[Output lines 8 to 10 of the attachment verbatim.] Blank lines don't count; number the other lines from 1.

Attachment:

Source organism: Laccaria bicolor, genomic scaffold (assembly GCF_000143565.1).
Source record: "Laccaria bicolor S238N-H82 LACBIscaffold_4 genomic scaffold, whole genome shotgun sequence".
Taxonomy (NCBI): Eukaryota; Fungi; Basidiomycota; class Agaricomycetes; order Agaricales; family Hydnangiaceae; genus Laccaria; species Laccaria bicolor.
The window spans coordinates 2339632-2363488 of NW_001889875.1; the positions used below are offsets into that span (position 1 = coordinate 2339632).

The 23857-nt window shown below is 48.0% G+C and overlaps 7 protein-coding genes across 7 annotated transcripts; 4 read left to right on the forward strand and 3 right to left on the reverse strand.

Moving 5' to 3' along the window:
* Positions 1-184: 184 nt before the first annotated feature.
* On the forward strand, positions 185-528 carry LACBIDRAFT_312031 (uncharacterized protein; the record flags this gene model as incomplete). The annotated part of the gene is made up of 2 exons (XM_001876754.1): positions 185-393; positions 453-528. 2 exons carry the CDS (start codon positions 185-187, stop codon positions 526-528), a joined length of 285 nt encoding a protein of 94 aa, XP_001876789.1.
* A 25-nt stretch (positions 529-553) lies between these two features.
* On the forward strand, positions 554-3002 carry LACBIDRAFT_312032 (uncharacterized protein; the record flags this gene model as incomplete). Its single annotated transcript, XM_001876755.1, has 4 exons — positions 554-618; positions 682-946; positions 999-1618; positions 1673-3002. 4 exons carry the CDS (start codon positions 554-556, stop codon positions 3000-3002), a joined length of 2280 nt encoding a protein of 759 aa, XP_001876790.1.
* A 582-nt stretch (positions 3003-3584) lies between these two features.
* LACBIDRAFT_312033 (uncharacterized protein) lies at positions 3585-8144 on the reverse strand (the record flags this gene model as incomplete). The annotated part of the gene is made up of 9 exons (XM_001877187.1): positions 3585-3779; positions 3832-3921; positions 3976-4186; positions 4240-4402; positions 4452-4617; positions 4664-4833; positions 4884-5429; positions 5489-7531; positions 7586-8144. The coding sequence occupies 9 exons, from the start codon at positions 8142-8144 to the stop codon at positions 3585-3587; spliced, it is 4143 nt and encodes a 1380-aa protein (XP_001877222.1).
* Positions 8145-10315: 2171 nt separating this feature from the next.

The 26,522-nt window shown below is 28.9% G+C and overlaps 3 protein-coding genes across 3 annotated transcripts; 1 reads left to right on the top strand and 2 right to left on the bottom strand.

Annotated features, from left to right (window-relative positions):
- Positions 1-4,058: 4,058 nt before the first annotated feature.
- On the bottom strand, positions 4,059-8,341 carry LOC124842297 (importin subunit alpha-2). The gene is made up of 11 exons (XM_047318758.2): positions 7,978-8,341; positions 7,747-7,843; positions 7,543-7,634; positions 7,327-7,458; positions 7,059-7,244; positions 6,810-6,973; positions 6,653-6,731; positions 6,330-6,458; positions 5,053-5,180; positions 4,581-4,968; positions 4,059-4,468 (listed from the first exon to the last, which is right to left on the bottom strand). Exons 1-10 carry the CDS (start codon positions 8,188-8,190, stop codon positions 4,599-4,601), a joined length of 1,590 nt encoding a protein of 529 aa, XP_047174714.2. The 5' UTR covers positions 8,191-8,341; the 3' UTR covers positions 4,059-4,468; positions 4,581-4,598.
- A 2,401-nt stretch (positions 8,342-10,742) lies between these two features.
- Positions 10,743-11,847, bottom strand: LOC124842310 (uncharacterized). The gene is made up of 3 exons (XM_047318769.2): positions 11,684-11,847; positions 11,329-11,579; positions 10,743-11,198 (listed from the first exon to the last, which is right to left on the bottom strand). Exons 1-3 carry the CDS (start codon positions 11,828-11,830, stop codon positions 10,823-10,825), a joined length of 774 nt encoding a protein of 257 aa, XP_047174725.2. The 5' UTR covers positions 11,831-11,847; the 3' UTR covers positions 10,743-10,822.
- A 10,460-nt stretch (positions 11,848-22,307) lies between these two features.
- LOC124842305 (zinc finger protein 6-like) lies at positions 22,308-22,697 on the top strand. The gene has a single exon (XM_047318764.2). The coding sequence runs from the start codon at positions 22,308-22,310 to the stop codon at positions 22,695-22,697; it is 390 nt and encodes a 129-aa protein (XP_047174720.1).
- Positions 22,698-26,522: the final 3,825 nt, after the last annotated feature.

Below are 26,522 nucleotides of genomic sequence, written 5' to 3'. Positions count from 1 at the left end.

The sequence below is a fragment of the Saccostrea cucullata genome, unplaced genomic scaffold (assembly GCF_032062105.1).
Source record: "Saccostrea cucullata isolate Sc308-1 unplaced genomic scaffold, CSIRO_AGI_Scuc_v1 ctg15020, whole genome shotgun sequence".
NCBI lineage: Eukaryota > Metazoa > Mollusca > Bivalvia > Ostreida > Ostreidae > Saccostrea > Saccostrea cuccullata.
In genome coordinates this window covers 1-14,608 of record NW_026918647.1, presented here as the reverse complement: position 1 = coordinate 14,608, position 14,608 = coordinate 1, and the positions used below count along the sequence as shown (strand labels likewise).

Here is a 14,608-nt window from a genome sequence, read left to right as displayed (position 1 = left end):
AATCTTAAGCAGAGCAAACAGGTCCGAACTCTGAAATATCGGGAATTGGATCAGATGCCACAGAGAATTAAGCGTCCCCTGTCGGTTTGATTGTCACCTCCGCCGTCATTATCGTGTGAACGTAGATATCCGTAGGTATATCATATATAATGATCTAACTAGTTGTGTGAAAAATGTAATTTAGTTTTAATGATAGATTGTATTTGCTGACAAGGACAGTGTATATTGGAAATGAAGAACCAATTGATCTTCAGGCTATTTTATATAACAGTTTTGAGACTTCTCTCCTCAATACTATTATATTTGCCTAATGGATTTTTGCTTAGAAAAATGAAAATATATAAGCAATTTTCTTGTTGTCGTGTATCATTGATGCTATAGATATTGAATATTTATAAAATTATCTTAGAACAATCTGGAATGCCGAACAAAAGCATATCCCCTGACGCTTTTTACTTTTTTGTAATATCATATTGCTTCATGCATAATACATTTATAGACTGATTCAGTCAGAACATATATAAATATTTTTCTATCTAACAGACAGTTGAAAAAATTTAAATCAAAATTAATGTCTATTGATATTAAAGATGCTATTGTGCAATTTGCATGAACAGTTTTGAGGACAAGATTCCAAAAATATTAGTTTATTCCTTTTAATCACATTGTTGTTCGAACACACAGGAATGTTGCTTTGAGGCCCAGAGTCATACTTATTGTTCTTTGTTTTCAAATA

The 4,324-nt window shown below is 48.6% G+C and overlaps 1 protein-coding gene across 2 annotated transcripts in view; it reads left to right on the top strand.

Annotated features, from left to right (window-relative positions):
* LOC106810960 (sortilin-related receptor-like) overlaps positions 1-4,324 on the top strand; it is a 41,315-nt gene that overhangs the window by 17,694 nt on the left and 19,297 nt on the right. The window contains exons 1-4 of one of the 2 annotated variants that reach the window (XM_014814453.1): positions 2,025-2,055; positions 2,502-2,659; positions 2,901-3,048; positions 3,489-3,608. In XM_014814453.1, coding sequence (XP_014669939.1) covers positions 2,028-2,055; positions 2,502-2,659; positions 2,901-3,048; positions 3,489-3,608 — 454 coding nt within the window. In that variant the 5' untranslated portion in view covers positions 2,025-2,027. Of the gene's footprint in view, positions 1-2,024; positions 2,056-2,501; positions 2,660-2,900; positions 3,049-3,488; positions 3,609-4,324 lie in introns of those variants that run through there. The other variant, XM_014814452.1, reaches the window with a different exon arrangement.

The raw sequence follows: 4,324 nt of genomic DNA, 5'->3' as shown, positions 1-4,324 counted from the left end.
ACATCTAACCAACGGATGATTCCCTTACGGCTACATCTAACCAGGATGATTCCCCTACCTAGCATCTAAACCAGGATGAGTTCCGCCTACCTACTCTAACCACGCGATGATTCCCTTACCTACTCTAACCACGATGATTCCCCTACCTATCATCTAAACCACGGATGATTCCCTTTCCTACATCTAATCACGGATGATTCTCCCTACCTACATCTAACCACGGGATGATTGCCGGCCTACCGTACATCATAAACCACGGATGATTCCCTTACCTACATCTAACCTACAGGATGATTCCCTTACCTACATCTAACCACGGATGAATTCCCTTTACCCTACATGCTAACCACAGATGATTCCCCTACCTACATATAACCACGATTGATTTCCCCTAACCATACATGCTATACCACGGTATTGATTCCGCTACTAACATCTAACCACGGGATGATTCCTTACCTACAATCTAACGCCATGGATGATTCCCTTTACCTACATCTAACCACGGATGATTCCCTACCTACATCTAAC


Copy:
* On the forward strand, positions 185-528 carry LACBIDRAFT_312031 (uncharacterized protein; the record flags this gene model as incomplete). The annotated part of the gene is made up of 2 exons (XM_001876754.1): positions 185-393; positions 453-528. 2 exons carry the CDS (start codon positions 185-187, stop codon positions 526-528), a joined length of 285 nt encoding a protein of 94 aa, XP_001876789.1.
* A 25-nt stretch (positions 529-553) lies between these two features.
* On the forward strand, positions 554-3002 carry LACBIDRAFT_312032 (uncharacterized protein; the record flags this gene model as incomplete). Its single annotated transcript, XM_001876755.1, has 4 exons — positions 554-618; positions 682-946; positions 999-1618; positions 1673-3002. 4 exons carry the CDS (start codon positions 554-556, stop codon positions 3000-3002), a joined length of 2280 nt encoding a protein of 759 aa, XP_001876790.1.